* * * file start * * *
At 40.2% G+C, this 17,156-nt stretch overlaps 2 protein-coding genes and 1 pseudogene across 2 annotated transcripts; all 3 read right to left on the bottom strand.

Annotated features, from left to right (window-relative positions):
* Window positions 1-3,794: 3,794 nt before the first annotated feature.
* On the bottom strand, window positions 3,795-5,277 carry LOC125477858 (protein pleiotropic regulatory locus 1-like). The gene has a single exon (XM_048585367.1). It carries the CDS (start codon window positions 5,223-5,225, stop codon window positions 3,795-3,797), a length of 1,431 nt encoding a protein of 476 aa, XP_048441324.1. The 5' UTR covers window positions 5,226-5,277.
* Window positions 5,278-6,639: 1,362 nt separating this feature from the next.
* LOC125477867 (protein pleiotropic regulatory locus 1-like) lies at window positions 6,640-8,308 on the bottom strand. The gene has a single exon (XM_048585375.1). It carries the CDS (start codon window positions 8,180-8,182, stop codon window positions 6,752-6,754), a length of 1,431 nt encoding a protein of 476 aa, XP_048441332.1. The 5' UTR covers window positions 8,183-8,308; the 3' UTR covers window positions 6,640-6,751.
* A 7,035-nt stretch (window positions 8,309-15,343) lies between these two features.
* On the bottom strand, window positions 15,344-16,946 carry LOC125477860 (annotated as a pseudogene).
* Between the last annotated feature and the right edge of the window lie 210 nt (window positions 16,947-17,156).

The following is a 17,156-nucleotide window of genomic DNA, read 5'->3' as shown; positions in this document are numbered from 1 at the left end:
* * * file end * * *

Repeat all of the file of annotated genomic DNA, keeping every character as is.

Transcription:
At 40.2% G+C, this 17,156-nt stretch overlaps 2 protein-coding genes and 1 pseudogene across 2 annotated transcripts; all 3 read right to left on the bottom strand.

Annotated features, from left to right (window-relative positions):
* Window positions 1-3,794: 3,794 nt before the first annotated feature.
* On the bottom strand, window positions 3,795-5,277 carry LOC125477858 (protein pleiotropic regulatory locus 1-like). The gene has a single exon (XM_048585367.1). It carries the CDS (start codon window positions 5,223-5,225, stop codon window positions 3,795-3,797), a length of 1,431 nt encoding a protein of 476 aa, XP_048441324.1. The 5' UTR covers window positions 5,226-5,277.
* Window positions 5,278-6,639: 1,362 nt separating this feature from the next.
* LOC125477867 (protein pleiotropic regulatory locus 1-like) lies at window positions 6,640-8,308 on the bottom strand. The gene has a single exon (XM_048585375.1). It carries the CDS (start codon window positions 8,180-8,182, stop codon window positions 6,752-6,754), a length of 1,431 nt encoding a protein of 476 aa, XP_048441332.1. The 5' UTR covers window positions 8,183-8,308; the 3' UTR covers window positions 6,640-6,751.
* A 7,035-nt stretch (window positions 8,309-15,343) lies between these two features.
* On the bottom strand, window positions 15,344-16,946 carry LOC125477860 (annotated as a pseudogene).
* Between the last annotated feature and the right edge of the window lie 210 nt (window positions 16,947-17,156).

The following is a 17,156-nucleotide window of genomic DNA, read 5'->3' as shown; positions in this document are numbered from 1 at the left end: